The minimum entry requirements for a degree are normally five GCSE's (A*-C) and two A levels, or equivalent.
Many proofreaders start out in a junior role in the media, print and publishing industry. Others take up proofreading after working in journalism or other fields.
Apprenticeships may provide a route into the media, print and publishing industry.
Apprenticeships and Advanced Apprenticeships provide structured training with an employer. As an apprentice you must be paid at least £95 per week; you may well be paid more. A recent survey found that the average wage for apprentices was £170 a week. Your pay will depend on the sector in which you work, your age, the area where you live and the stage at which you have arrived in the Apprenticeship.
Entry to Employment (e2e) can help to prepare those who are not yet ready for an Apprenticeship. In addition, Young Apprenticeships may be available for 14- to 16-year-olds. More information is available from a Connexions personal adviser or at www.apprenticeships.org.uk.
There are different arrangements for Apprenticeships in Scotland, Wales and Northern Ireland.
Proofreaders employed on a full-time basis normally train on the job or are sent on day-release courses. Freelance proofreaders usually fund their own training. Training providers include:
Society for Editors and Proofreaders (SfEP) - which runs courses on different aspects of proofreading and copy-editing, as well as how to work on a freelance basis.
Publishing Training Centre (PTC) - which also offers a range of courses on proofreading and related subjects, including distance-learning and online courses.
Chapterhouse - which runs distance-learning courses and seminars.
SfEP requires trainees to sit a rigorous exam which, if passed, leads to formal accreditation. SfEP runs conferences, networking events and a mentoring scheme for its members. It also helps new proofreaders to locate work and produces a directory aimed at clients who are looking to employ a proofreader.
Laboratory technicians carry out routine laboratory tests and perform a variety of technical support functions to help scientists, technologists and others with their work. They can work in research and development, scientific analysis and testing, education and manufacturing.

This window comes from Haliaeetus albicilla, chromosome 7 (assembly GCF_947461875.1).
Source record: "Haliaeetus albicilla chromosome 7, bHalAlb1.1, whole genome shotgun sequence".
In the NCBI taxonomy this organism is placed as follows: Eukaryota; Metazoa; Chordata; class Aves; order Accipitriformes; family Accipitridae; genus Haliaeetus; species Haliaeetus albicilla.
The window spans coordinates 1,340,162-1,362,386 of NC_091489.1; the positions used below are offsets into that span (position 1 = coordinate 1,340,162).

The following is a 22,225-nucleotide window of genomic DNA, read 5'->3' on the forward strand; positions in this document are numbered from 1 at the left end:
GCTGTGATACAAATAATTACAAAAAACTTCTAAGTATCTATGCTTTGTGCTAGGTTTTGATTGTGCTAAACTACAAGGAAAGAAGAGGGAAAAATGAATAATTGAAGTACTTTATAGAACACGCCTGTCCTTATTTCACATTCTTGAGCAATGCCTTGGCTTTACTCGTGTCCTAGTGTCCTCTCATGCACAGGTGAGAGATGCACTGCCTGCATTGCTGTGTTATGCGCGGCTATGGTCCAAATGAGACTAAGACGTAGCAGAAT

They are employed in a wide range of scientific fields which affect almost every aspect of our lives.
Proofreaders must have:
Proofreaders advance their careers by establishing a reputation for excellent work. They often circulate references from satisfied clients and, at some stage, may choose to specialise in a particular field, e.g. technical or financial materials.
It is important for proofreaders to keep up to date with new developments in the media industry.
It is also good practice to acquire skills in related areas such as copy-editing or production. This can create opportunities in other departments, for example copywriting or account management.
National Council for the
Training of Journalists (NCTJ),
The New Granary, Station Road,
Newport, Saffron Walden,
Essex CB11 3PL
Tel: 01799 544014
National Union of Journalists (NUJ),
Headland House, 308-312 Gray's Inn Road,
London WC1X 8DP
Tel: 020 7278 7916
The Publishers Association,
29B Montague Street, London WC1B 5BW
Tel: 020 7691 9191
Scottish Book Centre, 137 Dundee Street,
Edinburgh EH11 1BG
Tel: 0131 228 6866
The Publishing Training Centre at Book House,
45 East Hill, Wandsworth, London SW18 2QZ
Tel: 020 8874 2718
Skillset, Focus Point,
21 Caledonian Road, London N1 9GB
Free careers helpline: 08080 300 900
Society for Editors and Proofreaders,
Apsley House, 176 Upper Richmond Road,
Putney, London SW15 2SH
Tel: 020 8785 6155
Society of Young Publishers (SYP)
Additional resources for job seekers and those already in a job.